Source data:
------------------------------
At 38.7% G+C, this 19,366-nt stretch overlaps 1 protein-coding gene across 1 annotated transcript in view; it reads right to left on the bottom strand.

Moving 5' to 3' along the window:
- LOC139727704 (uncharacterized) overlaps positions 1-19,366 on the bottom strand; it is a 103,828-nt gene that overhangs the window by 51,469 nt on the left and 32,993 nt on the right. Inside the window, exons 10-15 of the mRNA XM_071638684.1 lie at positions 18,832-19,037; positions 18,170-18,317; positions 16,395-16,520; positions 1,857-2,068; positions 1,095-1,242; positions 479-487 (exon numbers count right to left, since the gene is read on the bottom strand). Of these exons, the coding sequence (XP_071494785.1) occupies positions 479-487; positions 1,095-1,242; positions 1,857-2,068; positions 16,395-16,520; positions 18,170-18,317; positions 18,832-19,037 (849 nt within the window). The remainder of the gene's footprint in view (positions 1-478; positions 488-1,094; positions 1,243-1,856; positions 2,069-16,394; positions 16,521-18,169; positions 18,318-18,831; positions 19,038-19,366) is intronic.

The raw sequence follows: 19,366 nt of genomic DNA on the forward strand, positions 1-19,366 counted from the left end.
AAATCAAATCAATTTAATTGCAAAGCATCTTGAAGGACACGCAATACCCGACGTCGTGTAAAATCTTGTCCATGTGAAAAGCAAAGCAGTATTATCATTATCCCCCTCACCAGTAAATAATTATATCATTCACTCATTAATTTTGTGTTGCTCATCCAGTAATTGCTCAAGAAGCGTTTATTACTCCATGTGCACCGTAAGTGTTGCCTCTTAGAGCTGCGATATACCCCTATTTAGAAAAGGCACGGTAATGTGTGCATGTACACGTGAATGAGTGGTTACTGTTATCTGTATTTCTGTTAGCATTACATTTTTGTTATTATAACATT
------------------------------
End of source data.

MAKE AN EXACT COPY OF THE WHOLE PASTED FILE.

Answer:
At 38.7% G+C, this 19,366-nt stretch overlaps 1 protein-coding gene across 1 annotated transcript in view; it reads right to left on the bottom strand.

Moving 5' to 3' along the window:
- LOC139727704 (uncharacterized) overlaps positions 1-19,366 on the bottom strand; it is a 103,828-nt gene that overhangs the window by 51,469 nt on the left and 32,993 nt on the right. Inside the window, exons 10-15 of the mRNA XM_071638684.1 lie at positions 18,832-19,037; positions 18,170-18,317; positions 16,395-16,520; positions 1,857-2,068; positions 1,095-1,242; positions 479-487 (exon numbers count right to left, since the gene is read on the bottom strand). Of these exons, the coding sequence (XP_071494785.1) occupies positions 479-487; positions 1,095-1,242; positions 1,857-2,068; positions 16,395-16,520; positions 18,170-18,317; positions 18,832-19,037 (849 nt within the window). The remainder of the gene's footprint in view (positions 1-478; positions 488-1,094; positions 1,243-1,856; positions 2,069-16,394; positions 16,521-18,169; positions 18,318-18,831; positions 19,038-19,366) is intronic.

The raw sequence follows: 19,366 nt of genomic DNA on the forward strand, positions 1-19,366 counted from the left end.
AAATCAAATCAATTTAATTGCAAAGCATCTTGAAGGACACGCAATACCCGACGTCGTGTAAAATCTTGTCCATGTGAAAAGCAAAGCAGTATTATCATTATCCCCCTCACCAGTAAATAATTATATCATTCACTCATTAATTTTGTGTTGCTCATCCAGTAATTGCTCAAGAAGCGTTTATTACTCCATGTGCACCGTAAGTGTTGCCTCTTAGAGCTGCGATATACCCCTATTTAGAAAAGGCACGGTAATGTGTGCATGTACACGTGAATGAGTGGTTACTGTTATCTGTATTTCTGTTAGCATTACATTTTTGTTATTATAACATT